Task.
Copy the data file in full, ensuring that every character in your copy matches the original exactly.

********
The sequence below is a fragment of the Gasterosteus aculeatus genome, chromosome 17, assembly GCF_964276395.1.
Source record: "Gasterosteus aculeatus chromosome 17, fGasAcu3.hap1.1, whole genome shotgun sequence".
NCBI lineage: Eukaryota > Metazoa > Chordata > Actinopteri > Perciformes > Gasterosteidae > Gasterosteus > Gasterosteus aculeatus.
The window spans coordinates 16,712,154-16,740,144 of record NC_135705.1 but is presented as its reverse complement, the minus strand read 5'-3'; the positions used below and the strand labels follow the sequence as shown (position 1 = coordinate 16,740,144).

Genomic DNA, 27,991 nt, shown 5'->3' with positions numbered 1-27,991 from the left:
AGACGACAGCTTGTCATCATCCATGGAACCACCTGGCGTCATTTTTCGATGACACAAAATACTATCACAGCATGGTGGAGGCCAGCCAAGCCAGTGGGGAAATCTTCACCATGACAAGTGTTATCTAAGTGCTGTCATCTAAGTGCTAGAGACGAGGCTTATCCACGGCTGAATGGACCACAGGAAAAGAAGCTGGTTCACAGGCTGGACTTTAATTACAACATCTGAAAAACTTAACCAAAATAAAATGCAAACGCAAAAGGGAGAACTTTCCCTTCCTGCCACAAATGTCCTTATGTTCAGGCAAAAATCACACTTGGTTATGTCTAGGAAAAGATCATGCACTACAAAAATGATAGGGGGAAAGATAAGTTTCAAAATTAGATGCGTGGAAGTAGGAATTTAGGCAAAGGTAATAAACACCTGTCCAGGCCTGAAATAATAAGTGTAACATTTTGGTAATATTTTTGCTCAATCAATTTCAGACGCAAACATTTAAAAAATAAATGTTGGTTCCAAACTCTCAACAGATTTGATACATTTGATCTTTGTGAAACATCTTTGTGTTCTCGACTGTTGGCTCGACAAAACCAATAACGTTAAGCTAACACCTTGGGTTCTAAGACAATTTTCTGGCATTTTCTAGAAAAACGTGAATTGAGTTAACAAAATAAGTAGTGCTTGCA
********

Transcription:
The sequence below is a fragment of the Gasterosteus aculeatus genome, chromosome 17, assembly GCF_964276395.1.
Source record: "Gasterosteus aculeatus chromosome 17, fGasAcu3.hap1.1, whole genome shotgun sequence".
NCBI lineage: Eukaryota > Metazoa > Chordata > Actinopteri > Perciformes > Gasterosteidae > Gasterosteus > Gasterosteus aculeatus.
The window spans coordinates 16,712,154-16,740,144 of record NC_135705.1 but is presented as its reverse complement, the minus strand read 5'-3'; the positions used below and the strand labels follow the sequence as shown (position 1 = coordinate 16,740,144).

Genomic DNA, 27,991 nt, shown 5'->3' with positions numbered 1-27,991 from the left:
AGACGACAGCTTGTCATCATCCATGGAACCACCTGGCGTCATTTTTCGATGACACAAAATACTATCACAGCATGGTGGAGGCCAGCCAAGCCAGTGGGGAAATCTTCACCATGACAAGTGTTATCTAAGTGCTGTCATCTAAGTGCTAGAGACGAGGCTTATCCACGGCTGAATGGACCACAGGAAAAGAAGCTGGTTCACAGGCTGGACTTTAATTACAACATCTGAAAAACTTAACCAAAATAAAATGCAAACGCAAAAGGGAGAACTTTCCCTTCCTGCCACAAATGTCCTTATGTTCAGGCAAAAATCACACTTGGTTATGTCTAGGAAAAGATCATGCACTACAAAAATGATAGGGGGAAAGATAAGTTTCAAAATTAGATGCGTGGAAGTAGGAATTTAGGCAAAGGTAATAAACACCTGTCCAGGCCTGAAATAATAAGTGTAACATTTTGGTAATATTTTTGCTCAATCAATTTCAGACGCAAACATTTAAAAAATAAATGTTGGTTCCAAACTCTCAACAGATTTGATACATTTGATCTTTGTGAAACATCTTTGTGTTCTCGACTGTTGGCTCGACAAAACCAATAACGTTAAGCTAACACCTTGGGTTCTAAGACAATTTTCTGGCATTTTCTAGAAAAACGTGAATTGAGTTAACAAAATAAGTAGTGCTTGCA